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More companies and lobby groups are due to exhibit at Labour’s annual conference than at the Conservatives’ in a reversal from 12 months ago as businesses court the main UK opposition party ahead of the general election.

Forty-three business groups have bought exhibition space — which can cost as much as £16,000 — at Labour’s conference in Liverpool, up from 16 last year, according to calculations by the Financial Times based on exhibitors listed in the party’s handbooks for both years. The number of charities and non-profits exhibiting has more than doubled from 40 to 87.

By contrast, the number of business groups and charities buying stands at Conservative conference, which starts in Manchester on Sunday, has increased marginally compared with 2022, from 26 to 28 and 24 to 30 respectively.

The increase in companies choosing to exhibit at Labour conference reflects growing efforts by business to build ties with Sir Keir Starmer’s party, help influence its policy thinking and get a better sense of the regulatory changes it would make if it won power. 

It is also a sign that the two-year charm offensive by Starmer and shadow chancellor Rachel Reeves to convince UK plc that their party — which has a strong lead over the Tories in opinion polls — would create a favourable business environment is beginning to pay off.

With an election due by January 2025, both Labour and the Conservatives are claiming the mantle of “party of business”. One senior executive at a Big Four consultancy said there was “less gnashing of teeth than you might expect” among private equity groups about the prospect of a Labour government, with the party seeking to assuage fears of major tax rises.

Another business adviser said the mood around this year’s Labour conference contrasted with gatherings under Starmer’s hard left predecessor Jeremy Corbyn, “when the exhibition area at the party’s annual conference dwindled to basically ‘Labour friends of Cuba’ and it took 10 minutes to walk around”.

More than 100 companies have sponsored fringe events on the sidelines of the Liverpool conference, including aerospace group Airbus and tech companies Siemens and Amazon.

Property companies, which have generally been vocal in their opposition to the government’s crackdown on rogue landlords and imposition of stricter building regulations after the Grenfell tragedy, are set to turn out in force in Liverpool. They include Thakeham, which is sponsoring two events and exhibiting, Vistry Group and the London Property Alliance.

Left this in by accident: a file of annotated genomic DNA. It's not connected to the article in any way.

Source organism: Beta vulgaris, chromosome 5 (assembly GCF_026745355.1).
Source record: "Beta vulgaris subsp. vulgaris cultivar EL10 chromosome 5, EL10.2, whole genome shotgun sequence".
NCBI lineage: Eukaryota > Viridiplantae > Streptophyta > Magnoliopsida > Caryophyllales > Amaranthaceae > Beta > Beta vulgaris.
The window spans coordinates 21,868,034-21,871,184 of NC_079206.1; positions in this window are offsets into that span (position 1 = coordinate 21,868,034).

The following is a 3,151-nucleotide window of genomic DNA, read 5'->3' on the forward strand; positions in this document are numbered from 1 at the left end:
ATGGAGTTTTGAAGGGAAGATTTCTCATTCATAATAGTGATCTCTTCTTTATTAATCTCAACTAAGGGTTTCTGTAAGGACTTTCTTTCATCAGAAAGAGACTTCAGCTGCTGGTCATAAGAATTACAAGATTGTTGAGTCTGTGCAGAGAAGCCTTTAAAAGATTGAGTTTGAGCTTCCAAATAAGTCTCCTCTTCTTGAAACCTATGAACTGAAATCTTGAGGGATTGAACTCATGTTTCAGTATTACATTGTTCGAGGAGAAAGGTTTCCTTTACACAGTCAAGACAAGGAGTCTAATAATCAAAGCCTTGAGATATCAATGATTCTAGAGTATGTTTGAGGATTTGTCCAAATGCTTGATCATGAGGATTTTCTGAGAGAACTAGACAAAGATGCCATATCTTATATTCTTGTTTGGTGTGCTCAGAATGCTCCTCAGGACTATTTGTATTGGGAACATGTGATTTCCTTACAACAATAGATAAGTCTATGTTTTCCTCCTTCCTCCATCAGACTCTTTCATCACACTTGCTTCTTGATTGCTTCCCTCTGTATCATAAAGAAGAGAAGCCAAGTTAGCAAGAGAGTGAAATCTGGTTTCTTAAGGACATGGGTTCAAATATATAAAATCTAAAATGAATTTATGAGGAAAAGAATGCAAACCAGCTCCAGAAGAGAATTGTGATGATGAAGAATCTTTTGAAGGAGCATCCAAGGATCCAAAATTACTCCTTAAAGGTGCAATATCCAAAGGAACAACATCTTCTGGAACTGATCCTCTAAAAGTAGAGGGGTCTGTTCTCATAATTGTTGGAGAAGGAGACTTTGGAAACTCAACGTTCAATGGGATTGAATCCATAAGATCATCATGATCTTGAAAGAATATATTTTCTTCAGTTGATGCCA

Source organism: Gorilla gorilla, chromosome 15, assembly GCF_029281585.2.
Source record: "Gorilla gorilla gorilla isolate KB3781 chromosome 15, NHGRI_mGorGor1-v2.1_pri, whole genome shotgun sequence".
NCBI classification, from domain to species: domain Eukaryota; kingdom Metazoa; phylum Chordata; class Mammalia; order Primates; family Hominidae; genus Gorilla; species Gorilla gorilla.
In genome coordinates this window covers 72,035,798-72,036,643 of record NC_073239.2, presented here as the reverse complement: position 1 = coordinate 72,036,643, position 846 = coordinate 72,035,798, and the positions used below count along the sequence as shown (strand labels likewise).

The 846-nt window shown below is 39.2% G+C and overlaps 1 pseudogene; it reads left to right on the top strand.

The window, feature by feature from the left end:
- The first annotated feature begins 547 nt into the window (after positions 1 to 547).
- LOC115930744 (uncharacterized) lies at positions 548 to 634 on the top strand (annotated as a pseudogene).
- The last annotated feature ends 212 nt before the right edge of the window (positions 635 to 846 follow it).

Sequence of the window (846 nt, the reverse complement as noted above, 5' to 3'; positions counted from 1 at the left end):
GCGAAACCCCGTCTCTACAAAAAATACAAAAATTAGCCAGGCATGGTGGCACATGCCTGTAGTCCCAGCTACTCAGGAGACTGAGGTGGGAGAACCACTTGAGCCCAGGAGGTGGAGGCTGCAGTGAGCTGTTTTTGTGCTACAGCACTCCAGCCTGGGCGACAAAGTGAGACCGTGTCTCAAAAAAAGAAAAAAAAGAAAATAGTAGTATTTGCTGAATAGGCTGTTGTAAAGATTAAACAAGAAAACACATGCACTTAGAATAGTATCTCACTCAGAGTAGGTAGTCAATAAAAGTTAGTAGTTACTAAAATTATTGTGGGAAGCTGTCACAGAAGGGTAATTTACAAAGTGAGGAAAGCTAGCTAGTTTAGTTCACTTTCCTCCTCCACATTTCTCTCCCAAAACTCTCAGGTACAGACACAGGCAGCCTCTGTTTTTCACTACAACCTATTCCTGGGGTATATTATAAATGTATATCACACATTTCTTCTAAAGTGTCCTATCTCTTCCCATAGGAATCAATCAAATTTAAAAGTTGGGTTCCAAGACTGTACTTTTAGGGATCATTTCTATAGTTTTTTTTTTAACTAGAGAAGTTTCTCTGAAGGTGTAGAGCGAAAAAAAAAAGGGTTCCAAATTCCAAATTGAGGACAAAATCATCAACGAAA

Sir Craig Oliver, partner at PR firm FGS Global and former director of communications for Tory prime minister David Cameron, said Reeves had launched an effective offensive on business and travelled “absolutely everywhere” to talk to company leaders over the past two years.

Conservative party conference in Birmingham in 2022
Conservative party conference in Birmingham in 2022 © Charlie Bibby/FT

But Conservative insiders were adamant that their party remained the party of business, noting that two days during the Manchester conference aimed at small and medium-sized enterprises were sold out, at £220 a ticket, with dozens of groups on the waiting list.

They added that the party’s conference business dinner for 300 corporate figures sold out at an unprecedented rate this year, with all tickets gone by the end of June.

Labour, meanwhile, lowered the price of entry to its own event for SMEs from £400 in May to £75 this month, and has now sold 200 tickets.

Some 187 companies will participate in the Tories’ “business day”, which is aimed at larger groups including Airbus, investment bank Goldman Sachs and steelmaker Liberty Steel, up from 137 last year. 

The Conservative party said chief executives who had not previously attended conference were due to attend, including CS Venkatakrishnan of Barclays bank and Mark Allan of real estate group Landsec.

But one senior public relations executive who has advised several clients on party conferences said he believed big institutions were not sending chief executives to Tory conference in the same way they once did.

He pointed to “a bit of general fatigue” about the government’s “anti-business policies”, including the move to scrap net zero pledges and reports that the HS2 rail project will be scaled back.

The boss of one large company said: “If you pin me to the wall and made me go to one, I’d only go to Labour.”

Labour said: “At this year’s conference, we will be setting out how a mission-driven Labour government will deliver economic growth across all parts of the country and give Britain its future back.”

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